I MADE a vegetarian shepherd’s pie this week (or ‘shepherd-less’ since it was meat-free) and it had the aroma of a school dinner.

There’s nothing like an aroma to take you back. I was reminded of watery mashed potato, tasteless carrots and some indefinable greyish meat. On a good day there was cheese flan, cut into squares, or Spam fritters (deep fried was/is the only way to eat Spam).

But more often than not, school dinner was a scoop of mash, soggy veg and the inevitable slice of dull meat. I adored the dinner ladies at primary school, and still remember their names, but they were no nonsense when it came to food waste. We had to eat what was on our plate, even when they gave us something evil - liver - one day, which prompted lots of crying. I discreetly cut some of mine into tiny pieces to drop under my chair, placing the rest in the side of my mouth, where it remained through pudding. I later spat it out over the railings. I’d got away with it - and a decade later I was vegetarian.

While enough time has passed for me to look back fondly on school dinners, I’ve not forgotten how awful they were, particularly the milk puddings which I’ve never been able to stomach since. But I’m thankful for those hot midday meals - and it was the city I grew up in that pioneered them. In 1907 Bradford Council became the first local authority to provide free school meals, responding to child poverty concerns and the argument by education pioneers that children could not learn if they were starving.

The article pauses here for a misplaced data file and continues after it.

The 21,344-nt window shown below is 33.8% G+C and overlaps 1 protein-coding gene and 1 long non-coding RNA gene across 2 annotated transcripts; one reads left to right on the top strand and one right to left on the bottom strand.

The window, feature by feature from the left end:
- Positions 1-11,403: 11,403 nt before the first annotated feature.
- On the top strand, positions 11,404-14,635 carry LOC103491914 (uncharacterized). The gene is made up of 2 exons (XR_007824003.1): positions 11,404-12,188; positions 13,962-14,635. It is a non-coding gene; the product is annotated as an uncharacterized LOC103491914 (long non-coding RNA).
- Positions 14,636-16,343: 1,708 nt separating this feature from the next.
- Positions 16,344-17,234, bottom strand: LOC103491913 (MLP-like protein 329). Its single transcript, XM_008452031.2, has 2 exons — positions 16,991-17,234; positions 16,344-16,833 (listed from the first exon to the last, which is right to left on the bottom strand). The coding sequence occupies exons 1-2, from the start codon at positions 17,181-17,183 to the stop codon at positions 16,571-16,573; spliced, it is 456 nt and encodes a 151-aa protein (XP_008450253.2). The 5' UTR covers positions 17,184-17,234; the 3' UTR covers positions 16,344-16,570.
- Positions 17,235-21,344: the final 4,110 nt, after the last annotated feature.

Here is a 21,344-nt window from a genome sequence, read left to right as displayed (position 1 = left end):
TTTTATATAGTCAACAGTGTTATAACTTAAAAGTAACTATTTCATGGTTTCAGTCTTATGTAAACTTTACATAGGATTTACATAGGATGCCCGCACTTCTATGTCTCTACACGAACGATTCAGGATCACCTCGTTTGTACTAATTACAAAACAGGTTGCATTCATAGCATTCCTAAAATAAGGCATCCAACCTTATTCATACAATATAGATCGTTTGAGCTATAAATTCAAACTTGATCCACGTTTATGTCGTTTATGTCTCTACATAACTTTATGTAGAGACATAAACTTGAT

It’s an argument that still stands. As Marcus Rashford has pointed out, it is “impossible for children to learn and to develop in a school environment if they’re hungry and don’t have the right foods”.

The footballer’s campaigning to ensure that no child goes hungry triggered a parliamentary debate this week, during which the Government was urged to “step up” and tackle child food poverty. Catherine McKinnell MP told MPs that Rashford’s petition, signed by more than 1.1 million people, has three key asks of the Government - to provide meals and activities during school holidays, to expand free school meals to all under 16-year-olds whose parents are receiving benefits, and to increase the value of Healthy Start vouchers and expand the scheme.

Ms McKinnell referenced research by the Food Foundation charity which found an estimated 14 per cent of households, including 2.3 million children, experienced food insecurity in the six months following the start of the March 2020 lockdown, compared to 11.5 per cent before the pandemic.

School meals are as vital as ever, but the food that is served up is under debate too. Some campaigners wants schools to offer a compulsory plant-based menu one day a week, reflecting dietary advice and climate change concerns. And there are some calls to cut the choice entirely and make school meals vegetarian only, replacing the current non-mandatory recommendation for a weekly meat-free day with a statutory daily veggie menu. I’m all for it. I think children get too much choice - I was astonished at the school menus my nephews had as youngsters, which consisted largely of pizza, pasta and burgers. What, no liver or watery mash?

Cutting the choice and going meat-free is a healthy way forward for school meals. People eat far too much meat and the mass production of it, on an enormous industrial scale, is not just an animal welfare issue, for those of us who care about such things, it’s an environmental crisis - which is something everyone should care about.